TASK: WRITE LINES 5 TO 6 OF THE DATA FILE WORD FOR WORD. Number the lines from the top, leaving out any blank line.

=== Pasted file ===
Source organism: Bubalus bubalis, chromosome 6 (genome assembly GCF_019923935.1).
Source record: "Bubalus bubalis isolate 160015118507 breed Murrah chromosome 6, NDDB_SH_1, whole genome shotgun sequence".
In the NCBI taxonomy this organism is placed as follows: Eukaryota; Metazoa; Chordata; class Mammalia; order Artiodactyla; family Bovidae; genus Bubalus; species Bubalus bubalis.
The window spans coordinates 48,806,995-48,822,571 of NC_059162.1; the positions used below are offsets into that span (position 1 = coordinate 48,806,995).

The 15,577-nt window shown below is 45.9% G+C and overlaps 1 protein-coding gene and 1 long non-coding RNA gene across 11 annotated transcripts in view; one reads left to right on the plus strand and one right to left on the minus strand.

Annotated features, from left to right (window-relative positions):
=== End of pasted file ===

The 15,577-nt window shown below is 45.9% G+C and overlaps 1 protein-coding gene and 1 long non-coding RNA gene across 11 annotated transcripts in view; one reads left to right on the plus strand and one right to left on the minus strand.

Annotated features, from left to right (window-relative positions):